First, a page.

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The Gayest Song of All Time! Or, How Bruce Roberts and I Got Jackie Collins in the Recording Studio and Learned the Difference between Good and Bad Leopard Print

The Gayest Song of All Time! Or, How Bruce Roberts and I Got Jackie Collins in the Recording Studio and Learned the Difference between Good and Bad Leopard Print


I’ve written at some length about my erstwhile friendship with Dynasty diva Joan Collins, but I must confess that Joan is not the only “Collins” in my black book. Back in 1999, I spent several months working on a CD with her dynamic sister, the late romance novelist Jackie Collins, who is probably best known for  Hollywood Wives and her very popular Lucky Santangelo series. Here is the story of how I came to be part of the creative team that spawned what is arguably the gayest song of all time, the hypnotically awful “Lethal Seduction”/”Dangerous Kiss Suite.”


Remember compilation CDs? I do! In the prehistoric, predigital era of the 1990s, before social networking made everyone an expert in everything (“tell us what YOU think!”), record companies paid creative executives like me to put compilations together because the undemocratic presumption was that some people knew more than others. (I’m reminded here of Fran Liebowitz’s quip from the Scorcese documentary, Public Speaking, “when Maya Angelou said ‘write what you know,’ she didn’t mean everybody!”) Though I realize that a 5:32-second dance track with a spoken-word monologue by Jackie Collins may not be a very good argument for my skill as an A&R person, especially if you’re heterosexual, in the end, Lethal Seduction, the CD, is probably more compelling as an anecdote than a recording.

Rhino Records’ Jackie Collins Presents Lethal Seduction, was created, ostensibly, to tie-in with the release of her novel Lethal Seduction. This might have been an early example of multimedia synergy, or, in Collins’ case, “sin-ergy.” It was 1999 and I worked for Bruce Roberts, a great songwriter and an endlessly resourceful connector of people and ideas. (His biggest hit was probably the classic Barbra Streisand/Donna Summer No More Tears [Enough Is Enough], which was originally just Enough is Enough, but since Barbra was doing her water concept album, Wet, and all the songs had to have something to do with water, she asked Bruce and co-writer Paul Jabara to come up with a liquid solution and the memorable result was the No More Tears ballad intro: “it’s raining it’s pouring, my love life is boring me to tears…”)

Bruce Roberts and me, circa 1999

But I digress. Bruce had been a fixture in the Los Angeles songwriting community since the late 70s and was a veritable compendium of Old Hollywood lore and trivia. Like a Beverly Hills Dolly Levi, he knew absolutely everyone and everything, whether it was a short cut to avoid Sunset or the hostess at Hamburger Hamlet, plus he cooked me lunch every day. The Lethal Seduction project was typical of the kind of madcap, homocentric silliness we both adored and that came so easily to Bruce with his glorious gumbo of a rolodex. In 1999 we were just on the cusp of the Napster juggernaut and CD sales were still huge business. But even in a healthy sales environment, it still seemed impressive that Bruce convinced the suits at Rhino that the world needed this compilation, which, according to the saucy liner notes that I (ironically) ghostwrote for Jackie, promised “Sex!, Passion! Danger! Romance!”, all on one “exciting party CD…as well as the perfect accompaniment to an afternoon by the pool!”  With a come on like that, tell me who could resist this compilation?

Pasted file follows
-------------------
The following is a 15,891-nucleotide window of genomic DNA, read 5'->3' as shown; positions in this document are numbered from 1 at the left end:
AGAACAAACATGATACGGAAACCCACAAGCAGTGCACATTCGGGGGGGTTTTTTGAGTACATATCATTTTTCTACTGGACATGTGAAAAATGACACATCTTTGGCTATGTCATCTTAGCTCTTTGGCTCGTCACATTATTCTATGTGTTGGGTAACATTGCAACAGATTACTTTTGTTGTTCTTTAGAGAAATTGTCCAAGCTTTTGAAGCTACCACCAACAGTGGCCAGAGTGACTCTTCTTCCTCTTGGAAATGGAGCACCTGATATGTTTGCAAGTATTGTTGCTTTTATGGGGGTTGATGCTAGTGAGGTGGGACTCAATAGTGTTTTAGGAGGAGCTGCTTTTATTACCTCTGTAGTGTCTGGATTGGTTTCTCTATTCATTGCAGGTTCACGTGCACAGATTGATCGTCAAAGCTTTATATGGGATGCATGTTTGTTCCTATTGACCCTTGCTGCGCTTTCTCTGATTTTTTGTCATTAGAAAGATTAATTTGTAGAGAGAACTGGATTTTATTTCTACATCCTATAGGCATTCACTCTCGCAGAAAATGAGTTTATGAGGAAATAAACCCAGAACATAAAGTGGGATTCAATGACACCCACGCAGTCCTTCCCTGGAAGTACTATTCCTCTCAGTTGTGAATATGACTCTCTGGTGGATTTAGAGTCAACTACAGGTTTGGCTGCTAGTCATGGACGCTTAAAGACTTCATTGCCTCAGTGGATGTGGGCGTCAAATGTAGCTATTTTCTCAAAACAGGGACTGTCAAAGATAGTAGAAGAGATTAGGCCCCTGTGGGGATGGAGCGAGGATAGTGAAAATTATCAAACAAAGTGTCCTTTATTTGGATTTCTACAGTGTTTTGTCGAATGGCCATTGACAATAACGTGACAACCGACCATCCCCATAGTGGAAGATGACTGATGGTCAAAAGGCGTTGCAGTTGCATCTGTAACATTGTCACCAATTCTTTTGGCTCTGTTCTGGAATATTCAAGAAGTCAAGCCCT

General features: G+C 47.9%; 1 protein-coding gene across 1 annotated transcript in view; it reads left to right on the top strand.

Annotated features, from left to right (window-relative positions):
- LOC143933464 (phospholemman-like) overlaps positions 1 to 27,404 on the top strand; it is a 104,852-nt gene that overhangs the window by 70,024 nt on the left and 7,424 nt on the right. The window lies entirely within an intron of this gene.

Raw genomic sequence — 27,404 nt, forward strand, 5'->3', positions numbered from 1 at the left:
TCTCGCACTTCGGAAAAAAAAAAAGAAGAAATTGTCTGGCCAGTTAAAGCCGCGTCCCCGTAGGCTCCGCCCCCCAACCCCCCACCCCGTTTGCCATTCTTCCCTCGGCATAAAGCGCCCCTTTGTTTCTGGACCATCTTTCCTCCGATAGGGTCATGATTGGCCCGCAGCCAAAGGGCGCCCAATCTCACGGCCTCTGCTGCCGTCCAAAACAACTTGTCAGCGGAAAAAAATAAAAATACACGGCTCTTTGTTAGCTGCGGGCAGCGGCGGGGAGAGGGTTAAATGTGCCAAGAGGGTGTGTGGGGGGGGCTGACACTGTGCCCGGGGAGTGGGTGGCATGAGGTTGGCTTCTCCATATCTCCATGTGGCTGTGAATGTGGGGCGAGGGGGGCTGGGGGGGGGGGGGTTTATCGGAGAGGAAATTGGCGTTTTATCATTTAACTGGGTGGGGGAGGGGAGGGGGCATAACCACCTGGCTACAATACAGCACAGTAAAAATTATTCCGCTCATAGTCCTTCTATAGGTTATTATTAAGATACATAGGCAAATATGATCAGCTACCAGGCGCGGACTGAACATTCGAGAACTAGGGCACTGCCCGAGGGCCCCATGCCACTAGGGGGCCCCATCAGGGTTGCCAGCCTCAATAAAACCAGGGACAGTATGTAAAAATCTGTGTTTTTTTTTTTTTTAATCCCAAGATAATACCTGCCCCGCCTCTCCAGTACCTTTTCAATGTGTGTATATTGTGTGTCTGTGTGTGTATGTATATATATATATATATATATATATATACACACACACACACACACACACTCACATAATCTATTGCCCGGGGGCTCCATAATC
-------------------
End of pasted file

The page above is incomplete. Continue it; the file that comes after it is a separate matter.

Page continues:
Good leopard print!

We had multiple meetings with the glamourous Miss Collins regarding said party CD in her sunny, sprawling Beverly Hills home. I remember her living room clearly: very white with vibrant leopard-print accents scattered about the space. Throughout I found Jackie to be a very fun hang — breezy and warm and somewhat less imperious than sister Joan. Actually, significantly less imperious than Joan.  She was a true professional: excited about collaborating and good-naturedly involved in every creative aspect of the project, from choice of songs to every visual element. I recall her particular interest in the cover art, which included an almost fetishistic preoccupation with the use of a leopard print, which, judging from her living room, was not a matter of small importance. On this point she was unbending. In fact the only time I ever detected a touch of sister Joan’s pique in her voice was when, like Dorothy the Meek approaching the Wizard, I brought her the initial leopard-print samples from the Rhino art department without first looking at them. I realized my error the instant Jackie pulled the shitty swatches out of the envelope, proceeding to admonish me with clipped Alexis Carrington Colby Dexter disdain for “wasting her time with sub-par leopard prints and hadn’t I learned anything from our conversations?” I took it like a man and didn’t bother explaining that the people at Rhino apparently didn’t understand the difference between good and bad leopard print as well as we did because the fact was that Jackie was right. As the album’s co-producer I should have been more mindful about shitty leopard prints, after all, forewarned is forearmed!